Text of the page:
7 | FRA | | |

8 | ITA | | |

9 | AUS | | |

10 | JPN | | |

11 | KAZ | | |

12 | NED | | |

In addition, the metaweights to construct the

In the present subsection, the interval input data in Table

Holistic acceptability indices and rank acceptability indices (uniform distribution).

NOC | | | | | | | | | | | | | |
---|---|---|---|---|---|---|---|---|---|---|---|---|---|

USA | 1.00 | 0.00 | 0.00 | 0.00 | 0.00 | 0.00 | 0.00 | 0.00 | 0.00 | 0.00 | 0.00 | 0.00 | 1.00 |

CHN | 0.00 | 1.00 | 0.00 | 0.00 | 0.00 | 0.00 | 0.00 | 0.00 | 0.00 | 0.00 | 0.00 | 0.00 | 0.68 |

GBR | 0.00 | 0.00 | 0.00 | 1.00 | 0.00 | 0.00 | 0.00 | 0.00 | 0.00 | 0.00 | 0.00 | 0.00 | 0.41 |

RUS | 0.00 | 0.00 | 1.00 | 0.00 | 0.00 | 0.00 | 0.00 | 0.00 | 0.00 | 0.00 | 0.00 | 0.00 | 0.52 |

KOR | 0.00 | 0.00 | 0.00 | 0.00 | 0.00 | 0.00 | 0.08 | 0.16 | 0.76 | 0.00 | 0.00 | 0.00 | 0.14 |

GER | 0.00 | 0.00 | 0.00 | 0.00 | 1.00 | 0.00 | 0.00 | 0.00 | 0.00 | 0.00 | 0.00 | 0.00 | 0.33 |

FRA | 0.00 | 0.00 | 0.00 | 0.00 | 0.00 | 0.46 | 0.45 | 0.08 | 0.00 | 0.00 | 0.00 | 0.00 | 0.23 |

ITA | 0.00 | 0.00 | 0.00 | 0.00 | 0.00 | 0.00 | 0.00 | 0.00 | 0.00 | 1.00 | 0.00 | 0.00 | 0.09 |

AUS | 0.00 | 0.00 | 0.00 | 0.00 | 0.00 | 0.03 | 0.16 | 0.63 | 0.18 | 0.00 | 0.00 | 0.00 | 0.17 |

JPN | 0.00 | 0.00 | 0.00 | 0.00 | 0.00 | 0.51 | 0.30 | 0.13 | 0.06 | 0.00 | 0.00 | 0.00 | 0.23 |

KAZ | 0.00 | 0.00 | 0.00 | 0.00 | 0.00 | 0.00 | 0.00 | 0.00 | 0.00 | 0.00 | 0.00 | 1.00 | 0.03 |

NED | 0.00 | 0.00 | 0.00 | 0.00 | 0.00 | 0.00 | 0.00 | 0.00 | 0.00 | 0.00 | 1.00 | 0.00 | 0.06 |

Rank acceptability indices (uniform distribution).

The new ranking when we apply SMAA-2 and assume that the interval input data are uniformly distributed is

We assume that the interval data in Table

Therefore, the obtained results on the rank acceptability indices and the holistic acceptability indices are reported in Table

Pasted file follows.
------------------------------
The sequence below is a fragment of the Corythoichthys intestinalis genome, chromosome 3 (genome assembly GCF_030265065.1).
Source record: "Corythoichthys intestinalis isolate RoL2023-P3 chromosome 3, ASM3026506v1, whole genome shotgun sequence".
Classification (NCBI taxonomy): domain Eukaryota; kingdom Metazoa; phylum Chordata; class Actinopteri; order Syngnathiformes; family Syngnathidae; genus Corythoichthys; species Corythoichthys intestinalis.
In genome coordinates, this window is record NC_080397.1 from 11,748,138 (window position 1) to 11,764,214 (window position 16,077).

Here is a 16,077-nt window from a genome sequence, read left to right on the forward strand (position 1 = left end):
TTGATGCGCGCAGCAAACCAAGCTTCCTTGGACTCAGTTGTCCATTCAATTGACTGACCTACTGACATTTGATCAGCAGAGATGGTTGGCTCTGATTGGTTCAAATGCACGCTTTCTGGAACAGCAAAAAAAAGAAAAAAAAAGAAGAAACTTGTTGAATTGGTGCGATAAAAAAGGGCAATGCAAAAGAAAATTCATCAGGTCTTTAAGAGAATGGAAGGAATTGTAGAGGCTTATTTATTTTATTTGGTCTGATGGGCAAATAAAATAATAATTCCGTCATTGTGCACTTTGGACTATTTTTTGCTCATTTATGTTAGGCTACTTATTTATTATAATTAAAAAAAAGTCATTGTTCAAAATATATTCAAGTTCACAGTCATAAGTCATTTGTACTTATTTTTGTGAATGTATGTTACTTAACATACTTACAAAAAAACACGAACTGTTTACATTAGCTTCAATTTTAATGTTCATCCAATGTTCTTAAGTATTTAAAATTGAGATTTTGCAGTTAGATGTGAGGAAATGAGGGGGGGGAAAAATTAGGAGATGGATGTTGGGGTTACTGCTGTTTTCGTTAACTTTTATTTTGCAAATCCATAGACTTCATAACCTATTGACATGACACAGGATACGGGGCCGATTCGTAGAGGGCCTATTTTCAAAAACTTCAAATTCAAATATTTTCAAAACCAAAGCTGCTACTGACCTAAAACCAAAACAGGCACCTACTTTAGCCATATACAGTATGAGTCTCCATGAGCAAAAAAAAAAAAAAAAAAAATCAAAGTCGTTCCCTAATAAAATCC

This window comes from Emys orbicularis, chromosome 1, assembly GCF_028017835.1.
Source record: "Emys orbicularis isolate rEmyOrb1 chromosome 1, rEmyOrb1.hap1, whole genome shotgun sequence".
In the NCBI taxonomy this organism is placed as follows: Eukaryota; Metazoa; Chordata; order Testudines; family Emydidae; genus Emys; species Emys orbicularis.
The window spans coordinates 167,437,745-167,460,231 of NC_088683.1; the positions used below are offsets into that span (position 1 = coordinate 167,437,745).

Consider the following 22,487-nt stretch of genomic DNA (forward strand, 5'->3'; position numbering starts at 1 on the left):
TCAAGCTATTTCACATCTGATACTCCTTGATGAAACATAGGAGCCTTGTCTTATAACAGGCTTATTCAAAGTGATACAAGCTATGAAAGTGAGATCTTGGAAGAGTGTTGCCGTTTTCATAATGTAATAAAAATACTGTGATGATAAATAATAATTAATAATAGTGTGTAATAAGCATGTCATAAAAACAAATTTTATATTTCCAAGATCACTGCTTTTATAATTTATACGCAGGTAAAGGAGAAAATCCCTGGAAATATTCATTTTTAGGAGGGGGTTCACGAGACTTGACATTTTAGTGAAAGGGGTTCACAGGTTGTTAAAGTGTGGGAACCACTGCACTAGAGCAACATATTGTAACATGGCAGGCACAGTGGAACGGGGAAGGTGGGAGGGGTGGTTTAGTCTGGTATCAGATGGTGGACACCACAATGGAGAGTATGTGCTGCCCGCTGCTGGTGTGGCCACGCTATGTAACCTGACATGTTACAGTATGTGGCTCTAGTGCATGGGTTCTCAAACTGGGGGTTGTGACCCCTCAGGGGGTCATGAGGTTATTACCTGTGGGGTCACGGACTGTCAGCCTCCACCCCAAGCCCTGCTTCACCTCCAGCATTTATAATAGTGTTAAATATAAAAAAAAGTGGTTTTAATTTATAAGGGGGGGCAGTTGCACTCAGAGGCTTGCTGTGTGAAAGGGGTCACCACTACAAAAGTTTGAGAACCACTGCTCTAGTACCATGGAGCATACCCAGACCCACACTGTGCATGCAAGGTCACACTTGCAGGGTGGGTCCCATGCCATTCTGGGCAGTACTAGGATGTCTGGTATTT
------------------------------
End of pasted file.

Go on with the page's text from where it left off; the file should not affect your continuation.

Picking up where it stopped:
Holistic acceptability indices and rank acceptability indices (normal distribution).

NOC | | | | | | | | | | | | | |
---|---|---|---|---|---|---|---|---|---|---|---|---|---|

USA | 1.00 | 0.00 | 0.00 | 0.00 | 0.00 | 0.00 | 0.00 | 0.00 | 0.00 | 0.00 | 0.00 | 0.00 | 1.00 |

CHN | 0.00 | 1.00 | 0.00 | 0.00 | 0.00 | 0.00 | 0.00 | 0.00 | 0.00 | 0.00 | 0.00 | 0.00 | 0.68 |

GBR | 0.00 | 0.00 | 0.00 | 1.00 | 0.00 | 0.00 | 0.00 | 0.00 | 0.00 | 0.00 | 0.00 | 0.00 | 0.41 |

RUS | 0.00 | 0.00 | 1.00 | 0.00 | 0.00 | 0.00 | 0.00 | 0.00 | 0.00 | 0.00 | 0.00 | 0.00 | 0.52 |

KOR | 0.00 | 0.00 | 0.00 | 0.00 | 0.00 | 0.00 | 0.07 | 0.15 | 0.77 | 0.00 | 0.00 | 0.00 | 0.14 |

GER | 0.00 | 0.00 | 0.00 | 0.00 | 1.00 | 0.00 | 0.00 | 0.00 | 0.00 | 0.00 | 0.00 | 0.00 | 0.33 |

FRA | 0.00 | 0.00 | 0.00 | 0.00 | 0.00 | 0.48 | 0.48 | 0.04 | 0.00 | 0.00 | 0.00 | 0.00 | 0.23 |

ITA | 0.00 | 0.00 | 0.00 | 0.00 | 0.00 | 0.00 | 0.00 | 0.00 | 0.00 | 1.00 | 0.00 | 0.00 | 0.09 |

AUS | 0.00 | 0.00 | 0.00 | 0.00 | 0.00 | 0.00 | 0.07 | 0.74 | 0.19 | 0.00 | 0.00 | 0.00 | 0.16 |

JPN | 0.00 | 0.00 | 0.00 | 0.00 | 0.00 | 0.52 | 0.39 | 0.07 | 0.03 | 0.00 | 0.00 | 0.00 | 0.23 |

KAZ | 0.00 | 0.00 | 0.00 | 0.00 | 0.00 | 0.00 | 0.00 | 0.00 | 0.00 | 0.00 | 0.00 | 1.00 | 0.03 |

NED | 0.00 | 0.00 | 0.00 | 0.00 | 0.00 | 0.00 | 0.00 | 0.00 | 0.00 | 0.00 | 1.00 | 0.00 | 0.06 |

Rank acceptability indices (normal distribution).

The ranking in this subsection is the same as that in Section

We summarize and compare the rankings according to the lexicographic ranking system, the sum ranking system, and SMAA-2, the results of which are presented in Table

Ranking comparisons.